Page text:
Deeper dip into surplus
The Chilliwack school district will dip about $860,000 deeper into its accumulated surplus this year, according to an amended 2012-13 budget presented at a school board meeting Tuesday.
Total operating expenses in the now-$127 million budget have come in a little higher than projected in the spring, forcing the district to whittle down its $5.6 million surplus to $2.4 million this year, instead of the $3.3 million originally anticipated.
The amended budget includes a nearly $1.7 million decrease in education assistant (EA) salaries that appears to cancel out a $1.3 million increase in teacher salaries, but director of finance James Richards assured trustees the district did add the extra 18-plus EAs promised in the spring budget and that, in fact, the district was able to add even more EAs with Learning Improvement Fund money outlined in a different section of the budget.
The nearly-20 per cent drop was caused by an overestimation of the expense in the original budget and by replacement EA salaries being included in the "substitutes" budget line, according to secretary-treasurer Maureen Carradice.
The increase in teacher salaries, meanwhile, was the result of adding teachers in the fall to fulfill provincial class-size requirements, said Richards.
The Chilliwack school district has started to gather feedback for a distribution of materials policy that would govern such things as the handing out of free Gideon Bibles to Grade 5 students.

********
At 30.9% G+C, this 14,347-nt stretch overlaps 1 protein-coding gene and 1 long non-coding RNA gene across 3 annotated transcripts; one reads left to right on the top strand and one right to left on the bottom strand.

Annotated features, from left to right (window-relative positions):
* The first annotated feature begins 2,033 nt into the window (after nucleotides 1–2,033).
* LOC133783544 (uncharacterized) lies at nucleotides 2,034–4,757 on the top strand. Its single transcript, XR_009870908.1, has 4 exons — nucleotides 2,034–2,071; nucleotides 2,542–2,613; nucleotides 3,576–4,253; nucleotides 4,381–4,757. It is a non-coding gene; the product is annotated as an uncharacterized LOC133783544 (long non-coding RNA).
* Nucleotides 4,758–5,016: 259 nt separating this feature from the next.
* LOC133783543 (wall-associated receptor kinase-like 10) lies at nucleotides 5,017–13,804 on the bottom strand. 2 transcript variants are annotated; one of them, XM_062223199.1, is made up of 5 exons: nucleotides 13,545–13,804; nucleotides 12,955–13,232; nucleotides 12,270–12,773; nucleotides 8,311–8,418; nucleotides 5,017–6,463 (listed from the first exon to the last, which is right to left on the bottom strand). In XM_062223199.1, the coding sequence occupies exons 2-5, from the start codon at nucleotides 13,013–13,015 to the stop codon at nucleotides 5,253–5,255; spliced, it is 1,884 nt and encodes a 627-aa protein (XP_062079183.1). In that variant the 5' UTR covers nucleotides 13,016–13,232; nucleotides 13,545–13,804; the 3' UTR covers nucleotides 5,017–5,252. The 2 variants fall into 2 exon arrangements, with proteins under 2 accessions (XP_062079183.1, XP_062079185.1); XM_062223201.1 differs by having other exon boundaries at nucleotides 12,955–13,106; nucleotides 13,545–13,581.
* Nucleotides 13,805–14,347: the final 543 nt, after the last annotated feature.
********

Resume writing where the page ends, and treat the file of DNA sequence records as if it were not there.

The school board directed staff in November to draft a policy by the end of March that would outline which materials will and will not be allowed to be distributed at local schools.
At a meeting Jan. 15, superintendent Evelyn Novak asked the district's education policy advisory committee members (from CUPE, District Parent Advisory Council, Chilliwack Teachers' Association, Chilliwack Principals and Vice Principals Association, aboriginal education, school board and the student body) to consult with their respective communities and provide feedback on the policy by the middle of February.
Novak told the Times she hadn't started drafting the policy yet and that the district is still deciding whether it will get input from the general public before or after the draft is presented to the board (likely at the April 9 meeting).
Public gets chance to review
The general public will soon get a chance to have a say on School District No. 33 policies being reviewed by the district's education policy advisory committee.
The committee reviews Chilliwack school board policy on a rotating basis, recommending changes where needed.
At a meeting Tuesday, trustees unanimously approved a plan to put a link on the district website that will allow the public to see which policies are under review and to provide feedback.
Trustee Silvia Dyck, who was behind the motion, said it would allow the public to come up with perspectives and ideas missed by committee members.
"We think it's a good tool for the public and our staff," she said.
Her fellow trustees embraced the idea enthusiastically.
Despite the unanimous support, the link won't be up until September-too late for the district to use it to gather input on its new distribution of materials policy.
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